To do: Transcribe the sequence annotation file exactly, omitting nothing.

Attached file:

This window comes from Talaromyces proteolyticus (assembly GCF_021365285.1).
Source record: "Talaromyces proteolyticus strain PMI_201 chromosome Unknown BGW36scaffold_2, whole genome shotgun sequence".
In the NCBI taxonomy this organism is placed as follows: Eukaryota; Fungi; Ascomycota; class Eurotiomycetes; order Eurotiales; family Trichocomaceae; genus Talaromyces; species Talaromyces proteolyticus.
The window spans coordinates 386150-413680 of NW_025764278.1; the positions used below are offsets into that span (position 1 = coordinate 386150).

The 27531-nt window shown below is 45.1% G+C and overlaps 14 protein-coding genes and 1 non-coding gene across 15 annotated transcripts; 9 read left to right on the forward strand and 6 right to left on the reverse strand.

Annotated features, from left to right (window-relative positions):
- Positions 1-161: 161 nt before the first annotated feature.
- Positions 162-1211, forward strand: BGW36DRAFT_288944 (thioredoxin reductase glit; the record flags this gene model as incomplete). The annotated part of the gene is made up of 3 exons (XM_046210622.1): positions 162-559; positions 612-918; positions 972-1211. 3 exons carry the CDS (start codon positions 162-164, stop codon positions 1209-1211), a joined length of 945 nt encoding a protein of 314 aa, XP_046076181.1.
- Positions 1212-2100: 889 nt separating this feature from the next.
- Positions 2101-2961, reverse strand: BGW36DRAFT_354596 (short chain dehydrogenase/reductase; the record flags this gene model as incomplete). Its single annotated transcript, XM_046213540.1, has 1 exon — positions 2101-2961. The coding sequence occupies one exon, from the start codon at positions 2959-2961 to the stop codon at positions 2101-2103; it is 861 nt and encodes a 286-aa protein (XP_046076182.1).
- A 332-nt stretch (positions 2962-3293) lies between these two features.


This window comes from Talaromyces proteolyticus (assembly GCF_021365285.1).
Source record: "Talaromyces proteolyticus strain PMI_201 chromosome Unknown BGW36scaffold_2, whole genome shotgun sequence".
In the NCBI taxonomy this organism is placed as follows: Eukaryota; Fungi; Ascomycota; class Eurotiomycetes; order Eurotiales; family Trichocomaceae; genus Talaromyces; species Talaromyces proteolyticus.
The window spans coordinates 386150-413680 of NW_025764278.1; the positions used below are offsets into that span (position 1 = coordinate 386150).

The 27531-nt window shown below is 45.1% G+C and overlaps 14 protein-coding genes and 1 non-coding gene across 15 annotated transcripts; 9 read left to right on the forward strand and 6 right to left on the reverse strand.

Annotated features, from left to right (window-relative positions):
- Positions 1-161: 161 nt before the first annotated feature.
- Positions 162-1211, forward strand: BGW36DRAFT_288944 (thioredoxin reductase glit; the record flags this gene model as incomplete). The annotated part of the gene is made up of 3 exons (XM_046210622.1): positions 162-559; positions 612-918; positions 972-1211. 3 exons carry the CDS (start codon positions 162-164, stop codon positions 1209-1211), a joined length of 945 nt encoding a protein of 314 aa, XP_046076181.1.
- Positions 1212-2100: 889 nt separating this feature from the next.
- Positions 2101-2961, reverse strand: BGW36DRAFT_354596 (short chain dehydrogenase/reductase; the record flags this gene model as incomplete). Its single annotated transcript, XM_046213540.1, has 1 exon — positions 2101-2961. The coding sequence occupies one exon, from the start codon at positions 2959-2961 to the stop codon at positions 2101-2103; it is 861 nt and encodes a 286-aa protein (XP_046076182.1).
- A 332-nt stretch (positions 2962-3293) lies between these two features.